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Frank Knopfelmacher (Vienna, 3 February 1923 – Melbourne, 17 May 1995), was a Czech Jew who migrated to Australia in 1955 and became a psychology lecturer and anti-communist political commentator at the University of Melbourne. He was embroiled in virulent political controversies during the Vietnam War era of the 1960s and 1970s.
He was born into an upper middle class Czech Jewish family in Vienna, and enjoyed a happy childhood until the Nazi annexation of Austria in 1938. Realising the personal danger, he fled the country in November 1939 with other members of a Zionist youth group to join a kibbutz in Palestine. In January 1942 he joined the Communist Party and spent the remainder of World War II as a member of the Free Czech Forces attached to the British Army. The family he had left in Vienna all perished in the Holocaust. Once Prague (to which he had returned in 1945) had been taken over by those Communists on whom reading Arthur Koestler's Darkness at Noon had soured him, he used money from his family estate to bribe officials into letting him flee to England. He thereafter detested the Soviet Union while continuing to revere Marx the man (whom as late as July 1983 he defended in a Quadrant article).
Knopfelmacher completed a doctorate in philosophy and psychology at the University of Bristol. In 1955 he moved to Melbourne, taking up a lectureship at University of Melbourne's Psychology Department.
Few outside professional circles had heard of him until 1965, when he applied and was approved for a post in Political Philosophy at the University of Sydney, but had his appointment blocked – in what became a front-page cause célèbre – by the University Senate.
The Senate considered Knopfelmacher's published criticisms of Moscow and its apologists to be unduly strong meat. He had written of Melbourne leftists that "like rats, they wish to operate in the dark" (Twentieth Century magazine, Volume 18, 1964). Those firmly supporting him included Sydney philosopher David Malet Armstrong, who called Knopfelmacher "a man fatally ahead of his time by a few years. A short time afterwards academic rebels were saying pretty much anything they liked, how they liked, about their opponents. If anyone tried to censure them or impede their careers as a result of this, the shouts that their academic freedom had been violated were deafening. To Knopfelmacher, however ... Saki's saying applied: it is the first Christian martyr who gets the hungriest lion."
Association with right-wing figures
During the late 1960s Knopfelmacher (still lecturing at Melbourne University) became de facto academic leader of those – usually associated with the Santamaria-controlled Peace With Freedom group – who favoured continuing Australian military involvement in the Vietnam War. He became a strong proponent of controversial drive for Australian conscription, and the method of conscription by lottery.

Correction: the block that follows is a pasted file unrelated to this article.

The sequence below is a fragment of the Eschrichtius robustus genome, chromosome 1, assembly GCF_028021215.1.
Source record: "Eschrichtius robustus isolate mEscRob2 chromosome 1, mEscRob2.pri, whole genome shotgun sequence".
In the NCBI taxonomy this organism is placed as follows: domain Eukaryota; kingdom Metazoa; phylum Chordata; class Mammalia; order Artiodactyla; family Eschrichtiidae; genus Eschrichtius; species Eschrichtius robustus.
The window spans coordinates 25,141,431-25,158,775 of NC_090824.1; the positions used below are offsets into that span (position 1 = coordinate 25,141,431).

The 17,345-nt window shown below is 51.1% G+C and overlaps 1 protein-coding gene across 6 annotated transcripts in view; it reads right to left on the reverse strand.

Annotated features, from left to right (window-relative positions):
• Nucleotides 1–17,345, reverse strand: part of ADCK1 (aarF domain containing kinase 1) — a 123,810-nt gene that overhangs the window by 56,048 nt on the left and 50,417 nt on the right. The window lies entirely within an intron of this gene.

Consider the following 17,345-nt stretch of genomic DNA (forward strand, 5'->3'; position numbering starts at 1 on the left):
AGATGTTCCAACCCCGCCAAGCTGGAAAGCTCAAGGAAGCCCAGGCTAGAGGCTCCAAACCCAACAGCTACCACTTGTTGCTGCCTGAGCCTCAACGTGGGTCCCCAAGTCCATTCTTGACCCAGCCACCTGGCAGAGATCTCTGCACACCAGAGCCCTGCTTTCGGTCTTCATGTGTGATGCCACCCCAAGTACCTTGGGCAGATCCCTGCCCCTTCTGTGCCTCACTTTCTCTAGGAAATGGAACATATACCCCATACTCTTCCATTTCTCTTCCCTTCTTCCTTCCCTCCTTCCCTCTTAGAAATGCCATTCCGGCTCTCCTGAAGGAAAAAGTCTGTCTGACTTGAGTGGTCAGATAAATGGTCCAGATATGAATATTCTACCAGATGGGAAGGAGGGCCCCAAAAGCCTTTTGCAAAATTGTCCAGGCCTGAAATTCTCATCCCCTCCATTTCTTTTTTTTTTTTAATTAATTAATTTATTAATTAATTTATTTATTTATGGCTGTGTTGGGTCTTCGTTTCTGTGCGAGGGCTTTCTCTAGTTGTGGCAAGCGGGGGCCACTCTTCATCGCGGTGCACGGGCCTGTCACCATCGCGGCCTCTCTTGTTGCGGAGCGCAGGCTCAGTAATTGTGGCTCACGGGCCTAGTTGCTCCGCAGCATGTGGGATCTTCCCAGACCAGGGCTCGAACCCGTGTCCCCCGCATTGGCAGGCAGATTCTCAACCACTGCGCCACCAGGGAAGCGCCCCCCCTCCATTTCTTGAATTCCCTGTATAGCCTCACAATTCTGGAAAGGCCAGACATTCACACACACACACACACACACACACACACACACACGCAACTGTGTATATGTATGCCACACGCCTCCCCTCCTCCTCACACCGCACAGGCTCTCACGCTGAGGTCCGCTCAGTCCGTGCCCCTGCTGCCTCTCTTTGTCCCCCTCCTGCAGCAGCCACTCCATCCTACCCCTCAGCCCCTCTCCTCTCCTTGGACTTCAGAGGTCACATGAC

When the last Australian troops came home in 1972, Knopfelmacher's long-standing intellectual unpredictability became more pronounced. He turned vehemently against Santamaria; in The Age on 7 April 1984, he likened Santamaria's treatment of trade-union opponents to Joseph Stalin's treatment of Trotskyists. The previous year (Quadrant, October 1983) he had directed some of his most sarcastic prose against Santamaria's supporters among conservative Catholic activists.
Nor did his self-contradictions end there. In 1977 he had proclaimed (via an article in the short-lived Sydney magazine Nation Review) that "Australia is a deeply racist nation", and lauded Indo-Chinese refugee arrivals, viewing their acceptance by the immigration authorities as a debt of honour which Australia owed to its defeated allies. Within five years he executed a complete volte-face: condemning multiculturalism in sharp terms, calling it an "ethnic cauldron" (The Bulletin, 24 March 1981) and "a banana republic of squabbling and mutually resentful expatriated mini-cultures, each with its own special bunch of ethnic ... führers" (Robert Manne [ed.], The New Conservatism in Australia, St Lucia, Queensland, 1982). From 1979 he denounced (notably in letters to Britain's Encounter magazine) John Bennett, secretary of the Victorian Council for Civil Liberties, for disseminating Holocaust denial literature. Yet by 1989 he was exchanging vituperation with those Jews in public life who publicly advocated a national war crimes statute
For all his admiration of Koestler and George Orwell, Knopfelmacher wrote far less than either man: his hardcover bibliography amounted to one 1968 reflection, Intellectuals and Politics. (A promised full-length memoir remains in manuscript, though a brief account of his political education appeared in the 1981 anthology Twenty-Five Years of 'Quadrant'.) His protracted, usually free-wheeling, invariably slanderous late-night telephone monologues – visited alike upon associates and, more often, antagonists – retained a mythic status for decades among Australian intellectuals, not least for their superabundant four-letter words, which evoked the heyday of Kenneth Tynan and Berkeley's Filthy Speech Movement. (These monologues, if attempted today, would now be actionable under the State of Victoria's anti-stalking laws.)
Having in his old age revived his long-defunct friendship with Santamaria (who from the early 1990s deliberately sought reconciliations with ex-Cabinet Minister Clyde Cameron and other erstwhile foes), Knopfelmacher died after incurring severe injuries in a road accident following a meeting with Václav Havel. Obituarists likened him to Primo Levi and to Dr. Johnson.
His first wife – fellow refugee Jarmila "Jacka" Pick, whom he had married in 1944 – succumbed in 1968 to an especially cruel and protracted form of multiple sclerosis. In 1970 Knopfelmacher wed Australian teacher Susan Robinson; the couple had two children.